Burlingame expansion requires key vote from homeowners
ASPEN ” It’s going to take more convincing of Burlingame Ranch residents than city officials thought to get them to agree on building more affordable housing units in their neighborhood.
That’s because until two weeks ago, city attorneys didn’t realize that it will require a unanimous vote by Burlingame homeowners to change their association’s covenants to allow a second vote in which 67 percent of them must agree to increase the density.
The unanimous vote clause was a surprise last week to a panel of residents known as the “Construction Experts Group” that has been working for months on a new development plan that includes 57 more multifamily units at Burlingame.
And it was a surprise to Aspen City Council members, who have agreed to ask voters this fall to increase the units from the voter-approved 236 to as much as 300. The construction experts group has recommended 293 units.
“That is a different set of facts than what was being represented two months ago, and clearly, we were operating from incorrect information,” said City Councilman Dwayne Romero. “No question, it would have swayed our collective thinking.”
Grand Junction attorney Richard Livingston, who was hired by Shaw Construction as part of its contract to build the first phase of Burlingame, informed city officials a few months ago that it would require a two-thirds majority vote by Burlingame homeowners to change the density. It was thought that the city owns 60 percent of the units at Burlingame, leaving only about 13 or 14 actual homeowners allowed to vote on the density issue.
But as it turns out, 61 homeowners must agree that they want more units at Burlingame.
“That was the information that was presented, and we had no reason to think otherwise,” said City Attorney John Worcester, adding questions arose a couple of months ago by the Burlingame Homeowners Association, as well as by himself as to whether the city should have a majority stake in the vote.
There are 84 units currently built at Burlingame, with seven single-family lots sold for a total of 91 homeowners. The city of Aspen owns the other 145 units that have yet to be built and as a result, not yet sold.
Jim True, special counsel for the city of Aspen, determined two weeks ago that while Livingston wrote the unanimous vote clause, the attorney didn’t realize there is a state statute known as the Colorado Common Interest Ownership Act that allows the HOA’s covenants to be amended, which would require a 67 percent affirmative vote by Burlingame residents.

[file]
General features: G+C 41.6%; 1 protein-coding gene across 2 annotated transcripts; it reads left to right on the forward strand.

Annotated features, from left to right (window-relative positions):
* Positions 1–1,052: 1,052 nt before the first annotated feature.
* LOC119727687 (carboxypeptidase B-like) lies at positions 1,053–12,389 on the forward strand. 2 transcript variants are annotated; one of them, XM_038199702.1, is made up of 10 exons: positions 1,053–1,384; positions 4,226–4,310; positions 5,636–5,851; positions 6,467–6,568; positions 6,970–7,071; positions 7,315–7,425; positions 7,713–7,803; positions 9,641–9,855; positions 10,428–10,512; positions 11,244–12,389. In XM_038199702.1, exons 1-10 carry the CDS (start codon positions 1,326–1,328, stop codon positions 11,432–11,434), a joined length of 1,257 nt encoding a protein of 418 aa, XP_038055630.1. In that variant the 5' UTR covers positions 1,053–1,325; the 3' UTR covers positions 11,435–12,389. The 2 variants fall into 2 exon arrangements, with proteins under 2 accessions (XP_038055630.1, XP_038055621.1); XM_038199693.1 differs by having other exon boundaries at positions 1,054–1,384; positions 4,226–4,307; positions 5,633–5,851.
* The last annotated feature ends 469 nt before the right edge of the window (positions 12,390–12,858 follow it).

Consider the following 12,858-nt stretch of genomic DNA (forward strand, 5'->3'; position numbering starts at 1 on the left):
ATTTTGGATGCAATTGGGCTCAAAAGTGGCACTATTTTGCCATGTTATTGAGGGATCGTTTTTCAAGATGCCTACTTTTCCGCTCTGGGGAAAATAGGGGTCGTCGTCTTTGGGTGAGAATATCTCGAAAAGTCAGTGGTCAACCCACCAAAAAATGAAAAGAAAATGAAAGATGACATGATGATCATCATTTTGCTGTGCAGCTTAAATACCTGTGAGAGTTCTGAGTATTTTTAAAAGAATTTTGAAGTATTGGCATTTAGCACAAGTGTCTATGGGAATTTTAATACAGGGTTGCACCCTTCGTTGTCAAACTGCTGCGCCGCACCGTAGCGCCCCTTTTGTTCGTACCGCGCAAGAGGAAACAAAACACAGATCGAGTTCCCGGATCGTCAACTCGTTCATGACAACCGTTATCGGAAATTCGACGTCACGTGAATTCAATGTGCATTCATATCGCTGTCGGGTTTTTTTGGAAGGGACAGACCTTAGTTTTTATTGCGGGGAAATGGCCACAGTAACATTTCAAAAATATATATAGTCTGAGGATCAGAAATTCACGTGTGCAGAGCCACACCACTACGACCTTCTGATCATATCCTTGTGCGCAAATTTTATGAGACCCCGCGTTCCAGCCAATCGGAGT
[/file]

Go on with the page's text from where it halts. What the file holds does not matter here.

Further complicating matters, the state statute requires that while 67 percent of the unit owners approve the increase which includes the city’s ownership interest, it also stipulates that it must include 67 percent of the owners of units not owned by the city.
“There will be one vote but we have to count the ballots twice, once for the city and once for the homeowners,” Worcester said.
The latest discovery has government critics crying incompetence once again over the city’s management and development of Burlingame. The controversy swirling over Burlingame started in April after it was discovered that an information error in a 2005 city-initiated brochure that was given to voters didn’t account for tens of millions of dollars in the project’s total cost.
The number used in the brochure was the construction bid to build housing only and didn’t include other costs of the project such as land, infrastructure, and design and engineering work. City officials have said those costs should have been included and the omission was a mistake. They have since apologized.
They also hired two outside firms to conduct independent audits of the city’s financial controls and management of the project, of which phases two and three have yet to be built. Those reports recommend several changes, including the establishment of a separate development department to oversee large, multiyear capital improvement projects because the city staff can’t handle them on their own.
Some government critics argue that affordable housing should be built by a private developer.
“Any private developer would have never included a cap of 236,” said Mike Maple, a member of the construction experts group. “They would have provided a cushion of flexibility.
“Now it appears the HOA has complete control over the 236 units in the existing plan and the city’s 145 votes are irrelevant.”
Regardless of the oversight by the attorney, the City Council has expressed its desire to get input from the homeowners before moving forward with a plan for more units at Burlingame.
“Council has said all along they want support from the community and the owners there,” Worcester said, adding the state statute is designed to protect homeowners. “They have a stronger position now and the city will be in a better position to know what [homeowners] want.”
And as a result, the council will have to convince more of them than what was previously thought.
“It’s a taller hill to climb,” Romero said, adding the latest discovery doesn’t lend credibility to the city as a developer. “It does further support the notion of who should be driving this process.”
The irony in all of it is that while government critics argue the city should farm out or privatize the development of affordable housing, an outside attorney is the one who made the mistake and city attorneys discovered it.
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